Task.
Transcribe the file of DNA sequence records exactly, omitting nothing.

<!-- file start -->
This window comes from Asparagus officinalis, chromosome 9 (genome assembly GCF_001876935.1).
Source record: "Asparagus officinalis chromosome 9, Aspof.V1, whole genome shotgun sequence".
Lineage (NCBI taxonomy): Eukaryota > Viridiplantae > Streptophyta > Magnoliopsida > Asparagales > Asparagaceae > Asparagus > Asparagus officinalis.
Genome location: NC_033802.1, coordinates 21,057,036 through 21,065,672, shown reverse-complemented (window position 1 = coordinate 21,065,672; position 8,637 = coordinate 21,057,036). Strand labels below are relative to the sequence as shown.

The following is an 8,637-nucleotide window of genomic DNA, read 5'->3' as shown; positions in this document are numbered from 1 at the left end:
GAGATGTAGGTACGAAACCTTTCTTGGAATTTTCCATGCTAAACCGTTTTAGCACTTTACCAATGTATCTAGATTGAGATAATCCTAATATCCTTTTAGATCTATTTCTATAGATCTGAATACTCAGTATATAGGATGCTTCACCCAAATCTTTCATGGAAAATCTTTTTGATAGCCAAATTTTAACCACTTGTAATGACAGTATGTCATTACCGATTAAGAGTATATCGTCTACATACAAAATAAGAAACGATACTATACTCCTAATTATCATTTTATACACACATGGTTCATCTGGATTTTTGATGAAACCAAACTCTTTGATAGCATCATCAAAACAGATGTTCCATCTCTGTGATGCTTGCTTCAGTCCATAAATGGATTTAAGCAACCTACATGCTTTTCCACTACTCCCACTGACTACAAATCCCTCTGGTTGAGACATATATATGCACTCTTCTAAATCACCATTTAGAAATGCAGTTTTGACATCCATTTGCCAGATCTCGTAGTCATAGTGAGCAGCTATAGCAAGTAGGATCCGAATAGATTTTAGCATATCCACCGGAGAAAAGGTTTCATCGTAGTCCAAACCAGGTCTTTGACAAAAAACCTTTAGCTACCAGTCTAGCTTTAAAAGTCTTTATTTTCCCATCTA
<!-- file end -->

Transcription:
This window comes from Asparagus officinalis, chromosome 9 (genome assembly GCF_001876935.1).
Source record: "Asparagus officinalis chromosome 9, Aspof.V1, whole genome shotgun sequence".
Lineage (NCBI taxonomy): Eukaryota > Viridiplantae > Streptophyta > Magnoliopsida > Asparagales > Asparagaceae > Asparagus > Asparagus officinalis.
Genome location: NC_033802.1, coordinates 21,057,036 through 21,065,672, shown reverse-complemented (window position 1 = coordinate 21,065,672; position 8,637 = coordinate 21,057,036). Strand labels below are relative to the sequence as shown.

The following is an 8,637-nucleotide window of genomic DNA, read 5'->3' as shown; positions in this document are numbered from 1 at the left end:
GAGATGTAGGTACGAAACCTTTCTTGGAATTTTCCATGCTAAACCGTTTTAGCACTTTACCAATGTATCTAGATTGAGATAATCCTAATATCCTTTTAGATCTATTTCTATAGATCTGAATACTCAGTATATAGGATGCTTCACCCAAATCTTTCATGGAAAATCTTTTTGATAGCCAAATTTTAACCACTTGTAATGACAGTATGTCATTACCGATTAAGAGTATATCGTCTACATACAAAATAAGAAACGATACTATACTCCTAATTATCATTTTATACACACATGGTTCATCTGGATTTTTGATGAAACCAAACTCTTTGATAGCATCATCAAAACAGATGTTCCATCTCTGTGATGCTTGCTTCAGTCCATAAATGGATTTAAGCAACCTACATGCTTTTCCACTACTCCCACTGACTACAAATCCCTCTGGTTGAGACATATATATGCACTCTTCTAAATCACCATTTAGAAATGCAGTTTTGACATCCATTTGCCAGATCTCGTAGTCATAGTGAGCAGCTATAGCAAGTAGGATCCGAATAGATTTTAGCATATCCACCGGAGAAAAGGTTTCATCGTAGTCCAAACCAGGTCTTTGACAAAAAACCTTTAGCTACCAGTCTAGCTTTAAAAGTCTTTATTTTCCCATCTA